I must have heard this sad, sad tale over 100 times growing up.  It moved me so much it was actually the story I wrote for my essay when I applied to medical school.  Too bad none of that is actually true.  When I reconnected with my father years later (after not communicating with him for over 29 years) he laughed at this story.  In reality, he had worked at a snack distributing company to put my mother through nursing school, and the only thing he could ever recall her mother giving them was $500 once for a television set.  (I clearly recall my dad being there at her graduation from nursing school when I was in elementary school in Texas, and I knew he worked, so I believe his version).

Anyway, I ended up in med school, despite doing exceptionally well in undergraduate studies in my minor, anthropology.  I loved anthropology and had secretly wanted to be a forensic anthropologist.  I even retook an introductory course once during college just so I could tell everyone I had taken a class taught by the great Mary Manheim (creator of the FACES Laboratory, currently at LSU A&M in Baton Rouge, LA.  I was fortunate enough to be able to go on a tour inside the FACES lab.)

So, as a pregnant second year medical student with an overpowering mother, I did the only thing I thought I could do to save my career, to save my future, and to save my good place in my family:  I had an abortion.  I also was in classes to convert to Judaism at the time (because going to medical school wasn’t challenging enough, I needed to learn a new language and new way of life).

My additional reasoning was the baby wasn’t going to be born Jewish.  Basically, I had tons of justifications at the time: the Jewish thing, my domineering mother, my career, my boyfriend’s career, and lack of wanting to continue in a long-term relationship with my boyfriend.  I took the easy way out.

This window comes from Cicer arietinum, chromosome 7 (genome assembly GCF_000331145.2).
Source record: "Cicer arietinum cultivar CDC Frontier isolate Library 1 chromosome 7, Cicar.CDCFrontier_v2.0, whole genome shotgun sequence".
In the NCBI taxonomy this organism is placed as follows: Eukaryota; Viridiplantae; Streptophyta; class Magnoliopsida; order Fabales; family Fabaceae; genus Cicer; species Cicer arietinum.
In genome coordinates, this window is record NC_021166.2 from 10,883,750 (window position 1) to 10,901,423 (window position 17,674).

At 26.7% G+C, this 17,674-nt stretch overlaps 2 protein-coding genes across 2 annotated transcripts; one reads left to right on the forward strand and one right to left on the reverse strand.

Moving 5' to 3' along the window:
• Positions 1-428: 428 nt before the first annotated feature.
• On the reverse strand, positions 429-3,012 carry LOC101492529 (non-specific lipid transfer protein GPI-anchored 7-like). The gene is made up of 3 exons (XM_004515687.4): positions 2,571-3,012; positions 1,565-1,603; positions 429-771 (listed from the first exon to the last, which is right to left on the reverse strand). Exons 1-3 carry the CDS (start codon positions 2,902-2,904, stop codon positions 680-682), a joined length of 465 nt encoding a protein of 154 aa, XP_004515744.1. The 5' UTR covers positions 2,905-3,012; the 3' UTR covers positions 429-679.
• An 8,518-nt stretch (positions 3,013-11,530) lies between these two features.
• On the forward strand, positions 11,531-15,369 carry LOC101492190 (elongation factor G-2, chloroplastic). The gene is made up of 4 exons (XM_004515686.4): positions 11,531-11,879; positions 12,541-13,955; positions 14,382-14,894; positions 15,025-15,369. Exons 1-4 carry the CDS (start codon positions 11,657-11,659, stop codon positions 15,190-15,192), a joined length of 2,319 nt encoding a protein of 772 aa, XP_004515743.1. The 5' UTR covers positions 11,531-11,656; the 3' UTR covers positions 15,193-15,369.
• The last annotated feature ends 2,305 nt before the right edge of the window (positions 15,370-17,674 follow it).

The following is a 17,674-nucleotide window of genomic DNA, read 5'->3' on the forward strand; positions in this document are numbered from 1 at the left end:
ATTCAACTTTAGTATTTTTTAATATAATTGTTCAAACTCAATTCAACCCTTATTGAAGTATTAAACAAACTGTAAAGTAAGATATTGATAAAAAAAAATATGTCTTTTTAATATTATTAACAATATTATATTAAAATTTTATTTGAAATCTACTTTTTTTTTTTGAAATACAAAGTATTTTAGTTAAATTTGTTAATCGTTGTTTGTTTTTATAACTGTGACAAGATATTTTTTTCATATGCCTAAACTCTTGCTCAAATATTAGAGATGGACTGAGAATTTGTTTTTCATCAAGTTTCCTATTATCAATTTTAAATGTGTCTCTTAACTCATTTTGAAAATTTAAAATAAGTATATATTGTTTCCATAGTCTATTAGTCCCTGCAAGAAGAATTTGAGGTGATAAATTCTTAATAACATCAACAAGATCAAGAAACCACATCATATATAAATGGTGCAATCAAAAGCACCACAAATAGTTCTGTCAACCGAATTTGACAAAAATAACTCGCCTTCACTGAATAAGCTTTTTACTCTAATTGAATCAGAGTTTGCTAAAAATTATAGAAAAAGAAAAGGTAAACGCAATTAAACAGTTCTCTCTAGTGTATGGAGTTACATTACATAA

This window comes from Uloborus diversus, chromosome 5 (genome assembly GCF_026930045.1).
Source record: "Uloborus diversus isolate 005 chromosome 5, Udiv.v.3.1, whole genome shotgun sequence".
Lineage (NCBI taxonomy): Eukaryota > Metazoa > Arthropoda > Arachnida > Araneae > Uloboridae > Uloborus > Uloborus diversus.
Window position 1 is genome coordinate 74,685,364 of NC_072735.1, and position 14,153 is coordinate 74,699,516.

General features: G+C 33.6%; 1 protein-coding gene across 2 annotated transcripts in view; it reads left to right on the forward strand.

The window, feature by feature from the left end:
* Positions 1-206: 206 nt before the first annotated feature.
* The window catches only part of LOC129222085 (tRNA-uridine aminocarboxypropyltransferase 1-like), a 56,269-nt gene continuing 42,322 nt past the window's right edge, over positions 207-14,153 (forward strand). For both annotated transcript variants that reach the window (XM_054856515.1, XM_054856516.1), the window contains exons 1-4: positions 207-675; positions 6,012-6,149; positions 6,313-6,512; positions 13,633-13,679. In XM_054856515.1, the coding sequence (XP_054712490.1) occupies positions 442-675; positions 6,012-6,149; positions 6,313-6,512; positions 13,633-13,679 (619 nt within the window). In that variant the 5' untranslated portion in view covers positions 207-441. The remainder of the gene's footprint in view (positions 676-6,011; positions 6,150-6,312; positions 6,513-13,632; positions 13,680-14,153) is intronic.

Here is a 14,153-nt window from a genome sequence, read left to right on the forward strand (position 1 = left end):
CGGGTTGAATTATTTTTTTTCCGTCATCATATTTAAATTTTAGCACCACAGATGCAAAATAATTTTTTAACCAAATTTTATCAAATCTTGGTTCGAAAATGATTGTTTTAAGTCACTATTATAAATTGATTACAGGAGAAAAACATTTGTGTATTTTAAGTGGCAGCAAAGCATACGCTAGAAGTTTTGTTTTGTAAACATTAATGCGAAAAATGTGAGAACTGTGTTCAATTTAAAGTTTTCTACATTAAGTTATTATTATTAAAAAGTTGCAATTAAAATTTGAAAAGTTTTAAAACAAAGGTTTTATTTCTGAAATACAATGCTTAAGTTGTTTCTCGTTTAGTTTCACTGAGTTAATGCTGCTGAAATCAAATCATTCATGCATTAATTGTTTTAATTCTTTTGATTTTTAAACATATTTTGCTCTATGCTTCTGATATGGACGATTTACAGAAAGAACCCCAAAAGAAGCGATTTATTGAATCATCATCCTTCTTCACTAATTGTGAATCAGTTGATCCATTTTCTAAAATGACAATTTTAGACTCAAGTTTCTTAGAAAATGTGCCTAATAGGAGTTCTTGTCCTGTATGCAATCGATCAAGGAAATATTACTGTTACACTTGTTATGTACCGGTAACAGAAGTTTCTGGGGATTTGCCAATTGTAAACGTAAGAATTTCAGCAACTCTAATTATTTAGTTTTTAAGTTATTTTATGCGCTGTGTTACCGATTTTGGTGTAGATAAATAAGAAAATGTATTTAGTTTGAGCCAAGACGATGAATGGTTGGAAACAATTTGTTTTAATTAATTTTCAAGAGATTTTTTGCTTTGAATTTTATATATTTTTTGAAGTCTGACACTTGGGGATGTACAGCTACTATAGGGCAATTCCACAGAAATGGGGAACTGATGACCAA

Additionally I had been dealing with chronic knee pain in both my knees as long as I could walk.  The pain had grown progressively worse.  My mother didn’t make issues better by giving me narcotics and a (then) non-scheduled medication called tramadol (Ultram).  The real problems with tramadol started in my second year, also, when I found (along with other classmates) there were plenty of samples for the taking in the clinics where we saw our patients as student doctors. (This is no longer the case – the drug is now scheduled, and samples must be signed out for patients by providers.)

Initially we stuffed our short white coat pockets with as many samples of as many drugs as we could.    Of course, when one of my classmates seized from taking too much tramadol, the reigns were tightened on sample access.

At first I only took the pain reliever twice a week.  Then I rewarded myself when I did well on an exam.  Then I found I could stay up longer for study sessions if I took it (i.e. started abusing it).  I also just plain liked the way it made me feel.  This was the first time in my life I can recall taking a medicine purely for the way it may it made me feel – high, euphoric, good.  I hadn’t felt good in a long time.  I felt like crap on the inside since I could recall, and my mom helped remind me almost daily how utterly useless I was.

A brilliant idea dawned upon me about this time.  (More later….)